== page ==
Father Time has proven himself to be a bitter enemy to the life span of most scientific theories.  As human perception ‘evolves,’ scientific theories die.  Sometimes they die by the weight of their own complexity or the simply are shown to be inconsistent with the collective perceptions of an advanced humanity.  Oddly, however, the explanatory value of a higher cause or higher being has not died since the conceivable beginnings of human thought about the source of our being and the reasons for our existence.  This may be simply because a belief in God does provide a fabric to all that is.  Or, it may just as well be that the vast majority of humans have perceived something that can only be described as God.  For as many scientists and theologians as there have been in history, there have probably been nearly as many fools among them.

The pervasive perception of God, or the empirical basis for the use of a word such as “God,” cannot be simply disregarded.  Simply because Dawkins has not personally perceived something that might be called God does not allow him to summarily dispense with any Wittgensteinean objections as to the limits of our language and ability to articulate what we experience.  It is undeniably the case that the Judeo-Christian view of the world has rather successfully sufficed to unite an advancing/progressive group of humans, indeed the entirety of Western Culture, of which Professor Dawkins would be a participant.  The “memes” of, or which are, Christianity have proven to be a rather powerful force by any account.  See generally, John 1:1-4 (KJV).

It seems to me that the evolutionists of our time ought to give some minor consideration to the thought that the theoretical explanans and the actual explanandum of human existence are conceivably different.  If truth be the sum of its complete, necessary and agreed upon conditions, the evolutionary biologists/theorists have plenty of agreement, but could not possibly have a complete or necessary epistemological basis for the ultimate truths they espouse.  Admittedly, the same applies for a strict historical or epistemological view of Christianity.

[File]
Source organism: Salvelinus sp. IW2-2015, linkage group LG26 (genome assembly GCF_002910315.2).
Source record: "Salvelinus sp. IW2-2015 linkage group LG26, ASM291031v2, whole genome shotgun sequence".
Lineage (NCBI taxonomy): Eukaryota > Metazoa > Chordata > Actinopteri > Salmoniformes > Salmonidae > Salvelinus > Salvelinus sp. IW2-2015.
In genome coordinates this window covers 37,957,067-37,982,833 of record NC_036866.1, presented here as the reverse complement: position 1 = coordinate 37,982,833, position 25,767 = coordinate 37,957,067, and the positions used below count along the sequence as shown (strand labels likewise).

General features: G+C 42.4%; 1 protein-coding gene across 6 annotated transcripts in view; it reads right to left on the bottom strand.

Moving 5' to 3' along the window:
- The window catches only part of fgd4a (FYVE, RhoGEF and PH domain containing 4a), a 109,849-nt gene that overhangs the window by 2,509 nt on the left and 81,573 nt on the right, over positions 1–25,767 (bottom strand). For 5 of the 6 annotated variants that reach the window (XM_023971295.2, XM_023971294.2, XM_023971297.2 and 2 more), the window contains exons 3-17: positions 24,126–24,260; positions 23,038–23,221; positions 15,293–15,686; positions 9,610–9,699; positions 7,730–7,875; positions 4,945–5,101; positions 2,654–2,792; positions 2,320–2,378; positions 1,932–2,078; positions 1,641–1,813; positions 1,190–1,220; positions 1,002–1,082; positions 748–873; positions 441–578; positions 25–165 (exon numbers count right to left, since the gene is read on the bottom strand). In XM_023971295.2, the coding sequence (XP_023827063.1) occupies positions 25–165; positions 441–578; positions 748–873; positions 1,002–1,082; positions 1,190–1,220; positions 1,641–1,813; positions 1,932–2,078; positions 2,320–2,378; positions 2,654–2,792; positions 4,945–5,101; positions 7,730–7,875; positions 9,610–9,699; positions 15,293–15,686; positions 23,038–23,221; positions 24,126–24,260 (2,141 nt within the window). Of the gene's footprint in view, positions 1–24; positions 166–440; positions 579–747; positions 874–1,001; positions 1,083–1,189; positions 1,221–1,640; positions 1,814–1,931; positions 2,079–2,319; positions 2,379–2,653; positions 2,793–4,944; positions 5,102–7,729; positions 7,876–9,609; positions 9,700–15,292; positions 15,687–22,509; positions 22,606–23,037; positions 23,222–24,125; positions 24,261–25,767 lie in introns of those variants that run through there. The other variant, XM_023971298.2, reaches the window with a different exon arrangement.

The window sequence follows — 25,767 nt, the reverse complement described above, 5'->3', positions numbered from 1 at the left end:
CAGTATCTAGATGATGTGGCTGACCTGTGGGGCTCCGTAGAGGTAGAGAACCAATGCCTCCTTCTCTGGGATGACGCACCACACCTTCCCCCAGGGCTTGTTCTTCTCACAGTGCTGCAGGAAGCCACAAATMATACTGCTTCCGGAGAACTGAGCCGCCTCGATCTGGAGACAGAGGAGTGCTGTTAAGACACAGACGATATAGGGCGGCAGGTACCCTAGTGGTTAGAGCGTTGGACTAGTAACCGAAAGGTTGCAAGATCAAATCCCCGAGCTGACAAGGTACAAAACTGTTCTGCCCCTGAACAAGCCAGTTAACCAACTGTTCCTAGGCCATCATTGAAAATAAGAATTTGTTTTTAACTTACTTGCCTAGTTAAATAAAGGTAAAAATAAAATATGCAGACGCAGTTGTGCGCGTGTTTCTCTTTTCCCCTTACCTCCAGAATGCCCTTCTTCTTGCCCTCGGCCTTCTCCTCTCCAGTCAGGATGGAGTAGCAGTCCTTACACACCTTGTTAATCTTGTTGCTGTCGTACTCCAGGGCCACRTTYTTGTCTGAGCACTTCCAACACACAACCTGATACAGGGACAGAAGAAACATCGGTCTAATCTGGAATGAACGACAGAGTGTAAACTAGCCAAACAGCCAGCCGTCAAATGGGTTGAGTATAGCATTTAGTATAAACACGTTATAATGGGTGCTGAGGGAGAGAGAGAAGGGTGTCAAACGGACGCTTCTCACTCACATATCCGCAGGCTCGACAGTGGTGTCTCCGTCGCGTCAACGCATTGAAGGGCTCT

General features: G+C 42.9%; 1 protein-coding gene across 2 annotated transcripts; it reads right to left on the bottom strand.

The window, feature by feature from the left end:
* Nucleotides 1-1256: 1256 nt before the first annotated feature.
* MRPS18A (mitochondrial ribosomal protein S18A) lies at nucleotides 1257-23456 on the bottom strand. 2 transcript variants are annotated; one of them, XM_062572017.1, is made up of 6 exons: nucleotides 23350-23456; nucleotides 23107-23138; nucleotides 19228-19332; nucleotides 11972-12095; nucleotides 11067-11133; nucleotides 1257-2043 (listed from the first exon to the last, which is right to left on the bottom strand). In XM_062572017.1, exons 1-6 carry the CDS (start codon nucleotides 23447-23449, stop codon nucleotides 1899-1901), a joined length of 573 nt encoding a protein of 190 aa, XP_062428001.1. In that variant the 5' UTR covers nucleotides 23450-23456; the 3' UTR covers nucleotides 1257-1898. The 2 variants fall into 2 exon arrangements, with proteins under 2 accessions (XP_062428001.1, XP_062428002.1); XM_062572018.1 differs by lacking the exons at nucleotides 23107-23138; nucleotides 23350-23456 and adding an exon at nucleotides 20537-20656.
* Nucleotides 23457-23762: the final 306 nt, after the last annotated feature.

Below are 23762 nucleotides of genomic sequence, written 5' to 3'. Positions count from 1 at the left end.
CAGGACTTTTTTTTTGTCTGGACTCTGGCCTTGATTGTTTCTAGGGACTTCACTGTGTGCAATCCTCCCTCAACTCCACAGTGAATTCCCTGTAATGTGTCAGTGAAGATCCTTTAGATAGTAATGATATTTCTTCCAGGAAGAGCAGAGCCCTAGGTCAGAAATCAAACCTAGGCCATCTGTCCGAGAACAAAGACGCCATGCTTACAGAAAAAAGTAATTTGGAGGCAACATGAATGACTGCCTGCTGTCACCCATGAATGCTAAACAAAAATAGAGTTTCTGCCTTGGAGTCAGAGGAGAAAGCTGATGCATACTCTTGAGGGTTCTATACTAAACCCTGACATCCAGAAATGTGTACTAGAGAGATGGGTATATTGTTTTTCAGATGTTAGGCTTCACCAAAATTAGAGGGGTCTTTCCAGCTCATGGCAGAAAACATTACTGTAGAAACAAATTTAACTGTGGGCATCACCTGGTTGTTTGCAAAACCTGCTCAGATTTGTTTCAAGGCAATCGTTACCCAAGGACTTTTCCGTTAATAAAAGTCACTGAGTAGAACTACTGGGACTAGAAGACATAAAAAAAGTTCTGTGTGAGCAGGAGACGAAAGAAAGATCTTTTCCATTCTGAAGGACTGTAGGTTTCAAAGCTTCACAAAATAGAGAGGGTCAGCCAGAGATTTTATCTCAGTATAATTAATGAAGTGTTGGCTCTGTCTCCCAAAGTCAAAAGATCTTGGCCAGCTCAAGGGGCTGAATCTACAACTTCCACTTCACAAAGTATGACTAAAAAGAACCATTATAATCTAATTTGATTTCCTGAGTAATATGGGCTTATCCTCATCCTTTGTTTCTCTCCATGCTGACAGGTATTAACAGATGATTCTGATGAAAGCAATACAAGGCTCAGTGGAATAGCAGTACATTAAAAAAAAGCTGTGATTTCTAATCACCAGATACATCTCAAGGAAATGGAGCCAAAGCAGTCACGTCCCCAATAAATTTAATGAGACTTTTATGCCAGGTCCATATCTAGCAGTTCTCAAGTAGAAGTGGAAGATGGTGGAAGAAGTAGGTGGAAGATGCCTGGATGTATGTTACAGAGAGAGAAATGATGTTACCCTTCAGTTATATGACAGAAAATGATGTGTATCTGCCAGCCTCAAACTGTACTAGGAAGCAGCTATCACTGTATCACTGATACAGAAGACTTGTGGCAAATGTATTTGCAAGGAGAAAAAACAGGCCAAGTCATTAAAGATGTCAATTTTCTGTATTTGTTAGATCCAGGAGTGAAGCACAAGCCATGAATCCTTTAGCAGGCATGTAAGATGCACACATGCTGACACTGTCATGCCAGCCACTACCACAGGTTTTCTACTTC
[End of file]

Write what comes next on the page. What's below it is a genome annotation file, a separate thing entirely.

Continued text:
In the case of both Evolutionary Theory and the belief in God, there is indicia of pure religion.  Religion requires certain elements, which appear to be:  1.)  A redemptive or explanatory story for what is;  2.) An explanandum/definiendum which outside of complete human perception or experience;  3.) Preachers and prophets of the truth or content contained within the explanans/definiens; 4.) A body of the faithful who simply may have no epistemelogical basis for a belief in what is explained or the explanation itself; 5.) A desire to operate by explanatory fiat or ultimatum.  Zealotry on behalf of any such religion can lead to discord and unnecessary viscosity in the stream of otherwise valuable arguments.  Certainly, both sides of the Intelligent Design argument seem perfectly capable and willing to lift the sword toward the other.

Or it may very well be that the enemies of God are simply asking the wrong questions even about their own existence and be-ing (Dasein) in the Heideggerian sense.  Perhaps it is just that they think it important to “stir the pot” in the proverbial sense.  But what sense does it make to stir the pot if you’re in it?

 

 

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Hearing the Call, Defend Something Greater than Yourself

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The First Amendment provides a guaranty that we might be able to engage in higher Reason even when we fail to desire the sanctity of our freedoms.

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Hearing the Call, Defend Something Greater than Yourself